New touch-panel structures bode well for flexible OLED
For manufacturers of smartphone organic light-emitting diode (OLED) panels, especially Samsung Display, advances continue to be made to integrate touch-panel structures into displays in order to achieve film integration and reduce panel thickness. The evolution is especially prominent in comparing rigid OLED panels to flexible OLED panels-an integration that creates the possibility of a very thin panel that can be foldable and even rollable.
As analyzed in the report Touch Sensor Technology & Market Report - 2016, on-cell touch solutions bring the display market a step closer to flexible products, and is a fundamental technology of the Y-OCTA mechanism. In essence, Y-OCTA does away with a separate touch-screen layer on displays by integrating the touch-sensitive part of the screen to the unit.
On-cell TSP for rigid OLED
The diagram above shows the traditional structure of a rigid OLED display, in which the on-cell with a touch-sensor panel (TSP) can be found on the surface of the encapsulation glass. The rigid OLED panel itself has two glass substrates-the encapsulation glass and the substrate glass on the backplane.
Between the encapsulation and backplane glass is a seal (made of frit or resin) for encapsulation; the TSP sensor is on the surface of the encapsulation glass. On the cover window side, the OLED polarizer and the cover window are laminated by optical clear adhesive (OCA) or optical clear resin (OCR). In this case, the TSP is on the topside of the encapsulation glass.
Overall the entire OLED module has eight layers, including touch and cover window. From top to the bottom, the layers are as follows: cover window, deco film, OCA/OCR, polarizer, TSP sensor, encapsulation glass, OLED emitting layer and backplane substrate.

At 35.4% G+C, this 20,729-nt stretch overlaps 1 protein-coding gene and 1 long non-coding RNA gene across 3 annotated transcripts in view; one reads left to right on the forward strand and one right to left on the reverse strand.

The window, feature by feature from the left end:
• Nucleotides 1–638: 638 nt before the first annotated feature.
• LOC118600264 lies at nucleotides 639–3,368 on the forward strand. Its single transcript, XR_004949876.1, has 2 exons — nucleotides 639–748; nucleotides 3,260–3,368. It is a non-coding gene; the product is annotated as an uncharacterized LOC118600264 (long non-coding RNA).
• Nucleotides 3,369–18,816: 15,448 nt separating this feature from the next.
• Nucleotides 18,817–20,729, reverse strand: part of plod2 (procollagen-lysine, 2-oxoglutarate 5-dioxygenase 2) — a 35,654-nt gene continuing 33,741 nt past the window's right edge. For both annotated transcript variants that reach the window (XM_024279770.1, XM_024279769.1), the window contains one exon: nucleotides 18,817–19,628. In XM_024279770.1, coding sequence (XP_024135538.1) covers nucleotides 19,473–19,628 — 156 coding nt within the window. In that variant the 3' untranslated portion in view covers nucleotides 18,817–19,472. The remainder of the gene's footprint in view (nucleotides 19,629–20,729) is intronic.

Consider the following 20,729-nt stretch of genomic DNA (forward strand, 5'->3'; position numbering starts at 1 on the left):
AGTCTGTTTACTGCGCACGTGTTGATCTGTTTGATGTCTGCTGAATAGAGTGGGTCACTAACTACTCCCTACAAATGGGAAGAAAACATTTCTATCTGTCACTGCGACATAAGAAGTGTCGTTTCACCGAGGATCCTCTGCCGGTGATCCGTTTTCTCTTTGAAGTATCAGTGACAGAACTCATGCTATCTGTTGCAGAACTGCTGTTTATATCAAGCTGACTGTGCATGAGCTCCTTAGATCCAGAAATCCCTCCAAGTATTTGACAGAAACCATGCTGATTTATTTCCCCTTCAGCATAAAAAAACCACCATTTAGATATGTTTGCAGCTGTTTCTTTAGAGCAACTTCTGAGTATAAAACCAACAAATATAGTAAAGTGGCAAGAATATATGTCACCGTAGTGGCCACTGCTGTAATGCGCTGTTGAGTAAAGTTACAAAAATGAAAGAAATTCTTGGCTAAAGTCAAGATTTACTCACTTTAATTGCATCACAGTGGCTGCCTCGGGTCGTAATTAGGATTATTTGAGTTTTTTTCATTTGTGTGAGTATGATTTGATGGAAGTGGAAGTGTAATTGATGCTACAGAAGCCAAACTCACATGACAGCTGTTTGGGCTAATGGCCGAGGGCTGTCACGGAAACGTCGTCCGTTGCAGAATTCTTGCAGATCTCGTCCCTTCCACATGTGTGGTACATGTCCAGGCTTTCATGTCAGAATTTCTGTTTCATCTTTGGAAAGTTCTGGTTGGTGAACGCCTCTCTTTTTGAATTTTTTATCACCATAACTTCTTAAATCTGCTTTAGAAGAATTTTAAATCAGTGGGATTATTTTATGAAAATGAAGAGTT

In-cell TSP for rigid OLED
In this structure, the TSP moves from on-cell to in-cell, so that the TSP sensor is on the underside of the encapsulation glass. Aside from the location of the TSP, the structure for in-cell is basically the same as that, however, of the on-cell TSP for rigid OLED.
The eight layers remain unchanged, but the sequence now differs slightly. From top to bottom, the layers comprise the following: cover window, deco film, OCA/OCR, polarizer, encapsulation glass, TSP sensor, OLED emitting layer and backplane substrate. With this structure, in-cell shows better sensitivity and response.
TSP sensor on plastic film
For a flexible OLED display, a plastic substrate is used instead of a glass substrate. In theory, it is not possible to make a TSP sensor layer on a plastic substrate. As a result, flexible OLED panel makers, especially Samsung Display and LG Display, have developed a special plastic layer called the TSP base film. Included only to serve the touch TSP sensor, the TSP base film is laminated with the OLED panel through OCA/OCR.
Owing to the addition of the TSP base film, the entire structure has 10 layers. From top to the bottom, the 10 layers include the following: cover window, deco film, OCA/OCR, TSP sensor, TSP base film, OCA/OCR, OLED polarizer, encapsulation layer, OLED emitting layer and backplane plastic substrate. Because there are more layers, the structure is more complicated, and panel makers are starting to look for a better solution.
TSP sensor on polarizer